We See You
We See You

Thank you to all the Board Presidents, Ministers and other congregational leaders who took our call or got back to us when we reached out to you during our COVID-19 check-ins early in the spring. We were grateful that many of you were doing as well as could be hoped for, adapting to the new demands of remote worship services and meetings, pastoral care done from a distance and figuring out how to receive pledges and offerings on platforms like CashApp, PayPal and Venmo. Some of you had members, family and friends who contracted COVID-19 and have thankfully lived to tell the tale.

Some of you had challenges and even tragedies that you were finding your way through. You were in the middle of capital campaigns, renovation projects and pledge drives when the quarantine went into effect. You had medical professionals, grocery store workers and other essential employees in your congregations and in your families, who didn’t have the liberty to shelter-in-place as others did.

You had beloveds who have contracted COVID-19, and people who couldn’t get the medical help they need because of healthy distancing protocols. Some of you had dear ones who are on ventilators now, whose full recovery or survival couldn’t be taken for granted. Others had already lost partners, relatives, and friends to this novel coronavirus, one that required you grieve alone or in very small groups.

We see the strain. We weep with you. We acknowledge that we ourselves as your UUA Southern Region Staff bear our share of sorrows and griefs as we minister to you and with you.

As we have said many times before and say again now, you are not alone. We are here with you, in the fullness of our humanity. As always, we are showing our love for each other, for each of you and for our planet by choosing daily to be present to all that is our life.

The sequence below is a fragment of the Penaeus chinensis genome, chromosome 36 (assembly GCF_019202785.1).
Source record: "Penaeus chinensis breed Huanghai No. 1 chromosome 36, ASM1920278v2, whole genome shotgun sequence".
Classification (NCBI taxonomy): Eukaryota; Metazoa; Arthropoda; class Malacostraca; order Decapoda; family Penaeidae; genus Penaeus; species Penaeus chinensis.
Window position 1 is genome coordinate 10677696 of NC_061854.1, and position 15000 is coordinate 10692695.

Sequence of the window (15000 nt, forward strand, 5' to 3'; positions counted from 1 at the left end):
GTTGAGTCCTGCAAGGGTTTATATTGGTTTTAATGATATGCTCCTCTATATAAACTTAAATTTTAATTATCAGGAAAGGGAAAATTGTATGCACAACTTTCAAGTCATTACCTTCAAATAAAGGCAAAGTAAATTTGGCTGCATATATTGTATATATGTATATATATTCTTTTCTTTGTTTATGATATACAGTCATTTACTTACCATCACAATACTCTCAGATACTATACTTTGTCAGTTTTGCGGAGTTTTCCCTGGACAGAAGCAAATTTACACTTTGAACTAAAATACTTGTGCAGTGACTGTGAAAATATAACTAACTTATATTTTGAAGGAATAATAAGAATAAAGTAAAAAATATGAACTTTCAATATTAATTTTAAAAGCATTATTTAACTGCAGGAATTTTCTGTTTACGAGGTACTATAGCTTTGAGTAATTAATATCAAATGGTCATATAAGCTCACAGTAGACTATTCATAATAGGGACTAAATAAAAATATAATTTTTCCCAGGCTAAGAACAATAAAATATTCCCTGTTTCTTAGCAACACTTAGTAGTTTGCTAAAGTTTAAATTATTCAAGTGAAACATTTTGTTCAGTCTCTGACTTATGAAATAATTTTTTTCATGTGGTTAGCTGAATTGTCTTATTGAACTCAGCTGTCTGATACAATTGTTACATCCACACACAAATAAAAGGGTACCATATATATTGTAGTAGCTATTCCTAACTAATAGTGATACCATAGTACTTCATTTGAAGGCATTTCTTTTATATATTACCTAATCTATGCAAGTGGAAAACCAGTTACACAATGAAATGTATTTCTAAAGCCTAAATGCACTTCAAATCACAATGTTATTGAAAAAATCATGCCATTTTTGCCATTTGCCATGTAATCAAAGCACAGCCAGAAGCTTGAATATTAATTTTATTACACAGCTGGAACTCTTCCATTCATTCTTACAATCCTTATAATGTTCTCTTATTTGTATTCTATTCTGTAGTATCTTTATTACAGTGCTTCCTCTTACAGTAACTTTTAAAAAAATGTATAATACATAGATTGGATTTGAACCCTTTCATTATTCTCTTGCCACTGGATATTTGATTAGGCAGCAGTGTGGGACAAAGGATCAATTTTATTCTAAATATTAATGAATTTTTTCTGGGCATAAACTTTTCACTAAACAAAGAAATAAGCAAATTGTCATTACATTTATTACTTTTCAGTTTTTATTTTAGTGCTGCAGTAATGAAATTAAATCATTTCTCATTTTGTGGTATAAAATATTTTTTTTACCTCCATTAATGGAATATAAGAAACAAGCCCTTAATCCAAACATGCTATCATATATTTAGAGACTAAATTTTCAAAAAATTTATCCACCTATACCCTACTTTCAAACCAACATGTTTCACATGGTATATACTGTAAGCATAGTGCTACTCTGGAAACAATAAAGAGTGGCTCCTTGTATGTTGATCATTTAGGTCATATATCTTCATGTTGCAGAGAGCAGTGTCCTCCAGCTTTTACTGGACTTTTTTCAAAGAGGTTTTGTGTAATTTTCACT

We appreciate your patience. We didn’t do everything perfectly before the pandemic and certainly haven’t since. We pray that for whatever we lack, that your need will not go unmet. On top of that, for places where we fall short in our agreements with you, we commit to restoring relationships and trust.

We also see you buckling under the weight of your own expectations and unrealistic demands. For those of us who aren’t centenarians, this is our first highly contagious global pandemic. We are living in circumstances we could hardly have imagined at the start of the new year. We are going easy on ourselves as much as possible and encourage you to do the same.

No time in history is certain, and these times are especially unpredictable. The news brings new shocks hour-to-hour. We find ourselves at the mercy of environmental, political, societal and economic forces beyond our control. The truth rings clearest when reliable sources simply say things will get harder before they become better.

Slowly, our lives are coming back around to what feels more familiar. Some of us can go to restaurants to pick-up take-out orders. Some of us are learning to navigate the aisles of grocery stores with new arrows and stop signs on the floor. We look around and many have chosen not to wear masks, even though the pandemic isn’t over and COVID-19 cases in some states have yet to peak.

And now, of course, we have had a string of killings of Black people across the nation, several while in police custody. We lift up the names of Ahmaud Arbery, Breonna Taylor and George Floyd, who was choked out under an officer’s knee, his death setting off protests in cities at home and abroad. Just this weekend in Atlanta, another Black man, Rayshard Brooks, was killed in a Wendy’s drive-thru.

We see you in the streets and on the curbs with your signs, crying out for justice in the midst of the pandemic. People of color and Black people in particular experience the tremendous strain of being targeted. Some white people find their way into solidarity with Black, Indigenous, and other people of color, some sit on the sidelines and others feel threatened by the idea of defunding or abolishing the police. Our experiences and perspectives are diverse across our identities.

In the midst of it all, let’s find ways to be kind and generous with ourselves and each other. In our struggles, let’s be grateful that things are as well as they are. And through all the various means at our disposal, let's draw closer to the “goal of world community, with peace, liberty and justice for all.”*

*from the Sixth Principle of our UUA’s Seven Principles

About the Author

  • Rev. Carlton E. Smith is the Regional Lead for the Pacific Western Region. From 2013 to 2020, he was a member of the UUA Congregational Life Staff Group serving in the Southern Region. Before that, he was a parish minister serving UU congregations in Metro New York, Greater Boston, Northern Virginia and Oakland, Califo

For more information contact sr@uua.org.

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